Here's my dilemma-- I currently have a great bike: 2018 RM Instinct A70. It's light (xl @ 30.1lbs.), has a bomb-proof GX build, Fox Performance cush, and... it's a great looking bike. I'm confident that wherever I point it, it's WAY more capable to take me places I have no business even thinking about going. Problem is, I keep catching myself thinking back to the 2014 Fuel EX9 I came from. Obviously shorter travel but a little snappier/playful and was overall a more intuitive "feeling" bike. History: I'm 60 (if you didn't know you couldn't tell) and consider myself a strong intermediate rider. I want to keep pushing my skills to the blue/black 💠 and black diamond trails but still really enjoy the longer down country rides. I've never owned a carbon bike. I ride in a great PNW region where I can find any and all levels of riding in a matter of minutes. Like I started, the RM is a great bike that can take me anywhere but this is the group where my mind keeps wandering to when I think about the next level: Santa Cruz Tallboy, Ibis Ripmo, Specialized Stump jumper, Transition Spur. Admittedly, I've never riden any of them but am I wrong to think this group would be able to cover the same territory and terrain and ✔ the boxes by giving me that quick responsive capable bike I've been spinning on? Definitely falls into the category of a "guilty want" rather than a "contented need." The mountain biking curse has struck again!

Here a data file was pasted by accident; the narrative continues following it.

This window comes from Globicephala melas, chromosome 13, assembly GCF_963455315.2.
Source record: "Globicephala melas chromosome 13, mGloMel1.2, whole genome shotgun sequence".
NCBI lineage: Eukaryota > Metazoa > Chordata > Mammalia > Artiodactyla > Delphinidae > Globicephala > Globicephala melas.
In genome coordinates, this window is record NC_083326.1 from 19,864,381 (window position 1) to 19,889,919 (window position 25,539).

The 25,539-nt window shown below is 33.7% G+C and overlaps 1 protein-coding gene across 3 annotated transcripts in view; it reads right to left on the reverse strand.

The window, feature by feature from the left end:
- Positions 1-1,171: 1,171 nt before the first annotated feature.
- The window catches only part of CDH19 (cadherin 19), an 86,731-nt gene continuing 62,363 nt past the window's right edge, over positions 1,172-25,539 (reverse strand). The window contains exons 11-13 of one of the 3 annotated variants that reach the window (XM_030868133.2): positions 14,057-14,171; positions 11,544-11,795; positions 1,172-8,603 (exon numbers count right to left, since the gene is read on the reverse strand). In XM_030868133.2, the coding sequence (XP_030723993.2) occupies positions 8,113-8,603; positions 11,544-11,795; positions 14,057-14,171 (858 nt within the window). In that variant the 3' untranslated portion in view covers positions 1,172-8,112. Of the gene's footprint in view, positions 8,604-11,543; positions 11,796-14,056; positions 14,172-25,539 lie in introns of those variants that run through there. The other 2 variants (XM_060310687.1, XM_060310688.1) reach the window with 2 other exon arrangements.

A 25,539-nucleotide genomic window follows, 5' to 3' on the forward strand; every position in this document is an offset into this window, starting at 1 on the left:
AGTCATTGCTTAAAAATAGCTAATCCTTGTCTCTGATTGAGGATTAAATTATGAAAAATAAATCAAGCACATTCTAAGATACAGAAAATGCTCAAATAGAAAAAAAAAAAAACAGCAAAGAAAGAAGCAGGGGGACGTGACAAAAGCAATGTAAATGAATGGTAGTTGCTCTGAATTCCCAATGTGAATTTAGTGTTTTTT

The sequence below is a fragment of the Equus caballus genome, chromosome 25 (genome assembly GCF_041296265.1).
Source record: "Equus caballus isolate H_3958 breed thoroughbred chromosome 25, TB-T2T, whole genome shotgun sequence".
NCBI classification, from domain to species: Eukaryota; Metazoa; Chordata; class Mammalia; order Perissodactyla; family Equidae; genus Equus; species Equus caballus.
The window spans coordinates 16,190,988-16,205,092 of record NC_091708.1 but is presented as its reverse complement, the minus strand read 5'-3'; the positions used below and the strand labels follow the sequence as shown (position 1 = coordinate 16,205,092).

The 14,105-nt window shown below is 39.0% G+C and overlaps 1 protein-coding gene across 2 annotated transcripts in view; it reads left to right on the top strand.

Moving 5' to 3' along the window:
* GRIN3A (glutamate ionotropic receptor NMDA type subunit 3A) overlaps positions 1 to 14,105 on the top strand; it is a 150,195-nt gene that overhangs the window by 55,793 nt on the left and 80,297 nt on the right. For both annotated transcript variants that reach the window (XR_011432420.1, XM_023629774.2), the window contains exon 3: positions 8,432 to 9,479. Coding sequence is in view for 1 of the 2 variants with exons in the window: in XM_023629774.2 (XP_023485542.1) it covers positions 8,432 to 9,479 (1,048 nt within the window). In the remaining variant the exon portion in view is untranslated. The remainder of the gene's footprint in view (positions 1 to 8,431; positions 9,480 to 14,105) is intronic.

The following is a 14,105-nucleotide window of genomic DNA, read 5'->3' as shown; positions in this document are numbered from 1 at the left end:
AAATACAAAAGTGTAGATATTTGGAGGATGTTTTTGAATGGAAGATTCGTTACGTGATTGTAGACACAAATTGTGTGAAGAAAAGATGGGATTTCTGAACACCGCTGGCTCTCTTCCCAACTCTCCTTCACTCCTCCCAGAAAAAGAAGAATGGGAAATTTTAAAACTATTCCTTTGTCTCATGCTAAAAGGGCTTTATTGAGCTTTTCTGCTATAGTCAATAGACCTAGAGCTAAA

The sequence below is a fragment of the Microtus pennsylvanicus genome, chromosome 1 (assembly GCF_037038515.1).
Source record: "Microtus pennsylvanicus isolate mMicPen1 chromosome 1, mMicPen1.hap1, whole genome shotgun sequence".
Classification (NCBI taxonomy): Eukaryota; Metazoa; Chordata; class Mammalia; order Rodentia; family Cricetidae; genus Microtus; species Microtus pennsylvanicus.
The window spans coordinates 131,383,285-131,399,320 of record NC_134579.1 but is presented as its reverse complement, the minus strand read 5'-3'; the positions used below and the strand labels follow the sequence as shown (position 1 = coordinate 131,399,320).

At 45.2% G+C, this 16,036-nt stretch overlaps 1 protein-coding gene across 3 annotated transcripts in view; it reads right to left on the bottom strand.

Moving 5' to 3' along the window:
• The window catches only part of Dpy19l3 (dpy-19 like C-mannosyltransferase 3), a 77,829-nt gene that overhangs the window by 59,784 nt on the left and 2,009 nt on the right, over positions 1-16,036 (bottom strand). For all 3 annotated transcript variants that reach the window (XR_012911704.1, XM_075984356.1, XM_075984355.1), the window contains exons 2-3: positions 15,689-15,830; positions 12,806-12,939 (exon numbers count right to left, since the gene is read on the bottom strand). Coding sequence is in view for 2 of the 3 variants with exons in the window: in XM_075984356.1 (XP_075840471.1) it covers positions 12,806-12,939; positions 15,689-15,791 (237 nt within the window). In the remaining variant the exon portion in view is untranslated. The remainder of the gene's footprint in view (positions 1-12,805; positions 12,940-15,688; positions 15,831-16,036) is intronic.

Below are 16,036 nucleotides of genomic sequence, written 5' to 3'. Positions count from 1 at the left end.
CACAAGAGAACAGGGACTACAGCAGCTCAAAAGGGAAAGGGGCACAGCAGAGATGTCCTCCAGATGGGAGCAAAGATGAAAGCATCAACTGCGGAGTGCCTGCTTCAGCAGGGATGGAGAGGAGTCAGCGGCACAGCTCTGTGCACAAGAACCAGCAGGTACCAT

I will take "need" out of question but yes absolutely something in 120mm range that has modern geo and great pedaling efficiency you would in no way regret having. Your concern might be be hard to go back to RM with older geo including shorter reach and slacker seattube (I didn't look up geo but speaking from similar experiences). Ripmo and Stumpy are great bikes of course but for what you are talking about consider looking at the new 120mm-ish bikes like Tallboy, Ripley, Top Fuel.
Shameless plug and not why I replied but I do have Med 2020 Trek Top Fuel with mix of GX and X01 and carbon wheels for sale used, been ridden hard but maintained and fully ready to ride. Feel free to PM.
It's fun to have a couple of bikes to mix it up or have back up if one is down for service. So, yes, a new bike is certainly justifiable. If you wanted people to tell you it was not, you probably asked in the wrong place, BTW.